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Northern Ireland politicians to debate FOBT stake limit

| By iGB Editorial Team
Belfast City Councillor proposes ordering all betting shop operators to follow Ladbrokes' lead in introducing £2 maximum FOBT stake

Belfast City Council will discuss plans to call on all gambling operators to follow Ladbrokes’ lead by voluntarily reducing the maximum stake on fixed odds betting terminals (FOBTs) across Northern Ireland.

Maximum stakes on FOBT, or B2 machines, will be cut from £100 to £2 from April in England, Scotland and Wales from April, following a Parliamentary statutory instrument passed in December.

This legislation does not apply to Northern Ireland, where gambling is regulated under the Betting, Gaming, Lotteries and Amusements (Northern Ireland) Order 1985 and not the Gambling Act 2005. The absence of a ruling Executive and Assembly in Northern Ireland, which has not sat since January 2017, means legislative action cannot be taken to reduce the stake limit.

However GVC Holdings-owned Ladbrokes announced plans to implement the same limit in its Northern Ireland betting shops as the rest of the UK in November last year.

Now a motion proposed by Cllr Dr John Kyle, to be debated on Monday, will ask Belfast City Council to call on other operators to do the same and outline plans for a framework to offer further support to problem gamblers.

The text of the Progressive Unionist Party (PUP) councillor’s motion reads: “The Council calls on betting companies operating in Northern Ireland to follow the decision of Ladbrokes to voluntarily reduce the stakes on FOBT machines in this jurisdiction, in line with the rest of the UK.”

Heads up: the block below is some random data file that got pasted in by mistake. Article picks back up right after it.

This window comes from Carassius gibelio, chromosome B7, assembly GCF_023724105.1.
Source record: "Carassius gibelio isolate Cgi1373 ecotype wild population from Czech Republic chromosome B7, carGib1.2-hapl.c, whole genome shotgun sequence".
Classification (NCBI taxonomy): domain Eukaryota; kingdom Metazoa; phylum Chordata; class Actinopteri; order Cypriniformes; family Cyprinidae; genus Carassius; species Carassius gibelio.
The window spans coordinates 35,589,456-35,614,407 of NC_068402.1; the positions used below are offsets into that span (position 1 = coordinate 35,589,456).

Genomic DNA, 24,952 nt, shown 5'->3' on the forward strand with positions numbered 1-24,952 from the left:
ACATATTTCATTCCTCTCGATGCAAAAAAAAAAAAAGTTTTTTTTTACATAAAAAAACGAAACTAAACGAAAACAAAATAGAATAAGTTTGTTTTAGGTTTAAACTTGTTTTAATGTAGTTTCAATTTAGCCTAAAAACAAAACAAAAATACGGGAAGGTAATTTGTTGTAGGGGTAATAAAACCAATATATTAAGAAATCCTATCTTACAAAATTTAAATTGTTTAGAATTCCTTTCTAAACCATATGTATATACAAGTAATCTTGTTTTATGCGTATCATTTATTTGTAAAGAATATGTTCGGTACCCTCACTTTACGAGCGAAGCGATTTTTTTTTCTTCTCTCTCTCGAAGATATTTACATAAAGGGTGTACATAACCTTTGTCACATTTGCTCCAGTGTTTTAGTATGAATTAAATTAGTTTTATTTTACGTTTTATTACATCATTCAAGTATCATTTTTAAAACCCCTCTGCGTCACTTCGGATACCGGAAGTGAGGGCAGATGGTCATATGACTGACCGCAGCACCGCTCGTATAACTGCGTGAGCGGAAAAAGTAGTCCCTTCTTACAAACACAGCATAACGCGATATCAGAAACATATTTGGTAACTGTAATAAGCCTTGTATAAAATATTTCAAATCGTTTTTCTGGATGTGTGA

The motion also calls for a review by the Nothern Ireland Department of Health of support provided to those suffering from gambling addiction, as well as the creation of a dedicated treatment service. This would be achieved through meetings between the Departments of Health and Communities with an all-party delegation from the council to discuss gambling addiction support and the status of FOBTs.

In May 2017, the Department for Communities published a survey, which found a problem gambling prevalence rate of 2.3% in Northern Ireland, a rate over four times higher than in England.

“Despite [these findings], support for individuals suffering from gambling addiction in NI is almost non-existent,” reads Kyle’s motion, which was seconded by Social Democratic and Labour Party Councillor Donal Lyons.

In October, UK Chancellor Philip Hammond said in his Autumn Budget statement that the FOBT maximum stake limit would be effective from October 2019, alongside a 6% increase in Remote Gaming Duty.

However, this led to sports Minister Tracey Crouch resigning in protest at the proposed date, and prompted a cross-party rebellion in the House of Commons to push for implementation in April, forcing the government into a U-turn.

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